It was called “unprecedented” and “uncharted”, and for good reason – the flooding Townsville experienced in early 2019 was unlike anything anybody had ever seen.
The monsoonal downpour that lashed the north Queensland city was vastly more severe than the “once-in-100-years” flooding that residents understood and were prepared for. While there were fears Townsville’s long-awaited economic and housing market resurgence was going to be heavily impacted by this historic disaster, it appears all hope is not lost.
How widespread was the flood damage in Townsville?
Queensland Fire and Emergency Services’ final figures were placed at 2063 properties with minor damage, 1101 with moderate damage and 135 with severe damage, with the damage bill in the half-a-billion dollar category.
Much of the damage was centred on areas around the Ross River Dam, where the floodgates were opened to help mitigate the devastation, meanwhile inundating homes in nearby suburbs.
We will rebuild – things are looking up for the property market
Experts have been optimistic about the Townsville property market for some time, and are convinced it can bounce back as it has done after previous disasters.
“We had the Night of Noah back in ’98, we’ve had Cyclone Althea in 1971, and I can remember vividly the houses were decimated,” Real Estate Institute of Queensland’s chair for Townsville Wayne Nicholson told the ABC.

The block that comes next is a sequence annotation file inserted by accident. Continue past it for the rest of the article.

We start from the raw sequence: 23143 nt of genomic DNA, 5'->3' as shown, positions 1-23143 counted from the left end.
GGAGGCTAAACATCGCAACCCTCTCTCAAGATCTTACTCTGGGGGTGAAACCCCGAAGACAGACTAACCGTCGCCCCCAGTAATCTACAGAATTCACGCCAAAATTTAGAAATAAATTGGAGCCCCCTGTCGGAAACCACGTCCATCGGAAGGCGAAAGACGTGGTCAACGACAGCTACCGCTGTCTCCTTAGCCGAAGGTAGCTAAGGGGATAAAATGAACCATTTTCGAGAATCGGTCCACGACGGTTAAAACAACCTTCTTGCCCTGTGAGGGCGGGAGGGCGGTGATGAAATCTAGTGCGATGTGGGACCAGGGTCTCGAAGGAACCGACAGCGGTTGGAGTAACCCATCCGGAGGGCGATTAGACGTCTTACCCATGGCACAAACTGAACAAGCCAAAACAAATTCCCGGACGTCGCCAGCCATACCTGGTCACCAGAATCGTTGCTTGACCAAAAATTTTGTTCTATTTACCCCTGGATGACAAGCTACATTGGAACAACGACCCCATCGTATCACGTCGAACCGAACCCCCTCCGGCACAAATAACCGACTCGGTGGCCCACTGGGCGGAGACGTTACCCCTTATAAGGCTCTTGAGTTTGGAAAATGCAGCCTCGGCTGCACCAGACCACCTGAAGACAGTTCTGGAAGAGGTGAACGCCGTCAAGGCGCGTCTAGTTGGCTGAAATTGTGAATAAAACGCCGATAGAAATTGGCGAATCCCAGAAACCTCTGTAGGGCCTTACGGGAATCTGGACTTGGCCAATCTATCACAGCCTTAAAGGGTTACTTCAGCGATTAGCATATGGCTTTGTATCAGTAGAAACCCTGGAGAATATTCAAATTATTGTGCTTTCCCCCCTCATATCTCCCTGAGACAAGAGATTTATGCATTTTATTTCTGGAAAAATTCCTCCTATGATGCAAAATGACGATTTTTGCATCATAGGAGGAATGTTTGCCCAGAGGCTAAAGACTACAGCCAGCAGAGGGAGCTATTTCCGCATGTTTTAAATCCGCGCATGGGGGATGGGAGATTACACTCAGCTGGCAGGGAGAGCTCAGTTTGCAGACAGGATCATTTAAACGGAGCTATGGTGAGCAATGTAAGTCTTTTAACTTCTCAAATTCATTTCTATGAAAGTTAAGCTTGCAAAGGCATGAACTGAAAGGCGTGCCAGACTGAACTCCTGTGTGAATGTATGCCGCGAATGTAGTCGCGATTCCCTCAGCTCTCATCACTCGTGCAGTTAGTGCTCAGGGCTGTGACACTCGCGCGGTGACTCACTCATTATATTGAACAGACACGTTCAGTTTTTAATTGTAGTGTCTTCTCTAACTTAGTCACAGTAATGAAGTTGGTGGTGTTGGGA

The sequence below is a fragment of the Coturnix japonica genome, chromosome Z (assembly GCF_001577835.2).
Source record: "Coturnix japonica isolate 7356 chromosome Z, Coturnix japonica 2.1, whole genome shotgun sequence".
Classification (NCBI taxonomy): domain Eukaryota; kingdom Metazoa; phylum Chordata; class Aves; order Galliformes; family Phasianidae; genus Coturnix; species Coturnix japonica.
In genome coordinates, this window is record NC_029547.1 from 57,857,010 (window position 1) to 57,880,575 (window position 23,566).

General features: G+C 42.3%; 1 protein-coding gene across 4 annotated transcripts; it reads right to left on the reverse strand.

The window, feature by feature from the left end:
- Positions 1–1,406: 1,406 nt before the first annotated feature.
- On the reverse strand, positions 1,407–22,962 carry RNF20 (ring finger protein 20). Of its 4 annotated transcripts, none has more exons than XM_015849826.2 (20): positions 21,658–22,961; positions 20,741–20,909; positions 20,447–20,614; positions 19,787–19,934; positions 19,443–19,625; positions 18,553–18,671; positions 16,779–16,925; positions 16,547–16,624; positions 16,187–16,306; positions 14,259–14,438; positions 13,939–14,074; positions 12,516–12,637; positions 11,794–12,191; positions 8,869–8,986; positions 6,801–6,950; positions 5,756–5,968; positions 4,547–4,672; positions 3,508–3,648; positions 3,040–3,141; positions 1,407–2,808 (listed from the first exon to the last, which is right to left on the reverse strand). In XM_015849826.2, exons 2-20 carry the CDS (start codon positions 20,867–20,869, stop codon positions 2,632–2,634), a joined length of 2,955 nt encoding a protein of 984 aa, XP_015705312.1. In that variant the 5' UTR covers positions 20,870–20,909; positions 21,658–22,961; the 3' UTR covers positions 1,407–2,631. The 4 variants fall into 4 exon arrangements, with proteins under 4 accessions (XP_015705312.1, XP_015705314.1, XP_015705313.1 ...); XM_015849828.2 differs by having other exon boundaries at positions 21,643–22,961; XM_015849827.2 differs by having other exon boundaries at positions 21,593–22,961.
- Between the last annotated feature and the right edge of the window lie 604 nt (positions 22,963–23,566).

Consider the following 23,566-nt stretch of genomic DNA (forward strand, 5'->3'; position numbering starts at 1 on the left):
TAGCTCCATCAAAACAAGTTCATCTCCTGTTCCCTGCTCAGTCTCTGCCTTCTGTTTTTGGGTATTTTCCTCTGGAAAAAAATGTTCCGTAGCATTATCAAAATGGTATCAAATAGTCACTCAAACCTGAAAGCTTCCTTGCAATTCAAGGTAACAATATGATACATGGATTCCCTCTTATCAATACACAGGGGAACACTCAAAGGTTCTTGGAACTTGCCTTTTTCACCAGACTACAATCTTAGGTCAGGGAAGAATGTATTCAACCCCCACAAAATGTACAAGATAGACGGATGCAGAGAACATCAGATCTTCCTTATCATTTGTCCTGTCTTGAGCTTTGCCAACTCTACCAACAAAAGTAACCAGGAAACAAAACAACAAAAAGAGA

“People said, ‘who would ever live here again?’. Well, people are living there again and the prices out there are fairly significant.”
It is expected that after the initial price dip usually seen post-flood, things will return to normal (and beyond) fairly fast. With house prices after the 2011 Brisbane floods being watched closely to gauge the effects, it was found that they recovered and recovered quickly, gaining what was lost within five years.
Prior to the flood, the Townsville real estate market was forecast to rise 9 per cent by 2021. While the deadline now may have shifted, this rise is still expected. Research has shown positive public perception of markets in flood areas has historically regenerated fairly rapidly, with the stigma around such damage found to be short-lived. The prices for middle and high-value homes were found to have rebounded within 12 months in that report, meaning flood-damaged areas are just as resilient as the people seeking to buy in them.
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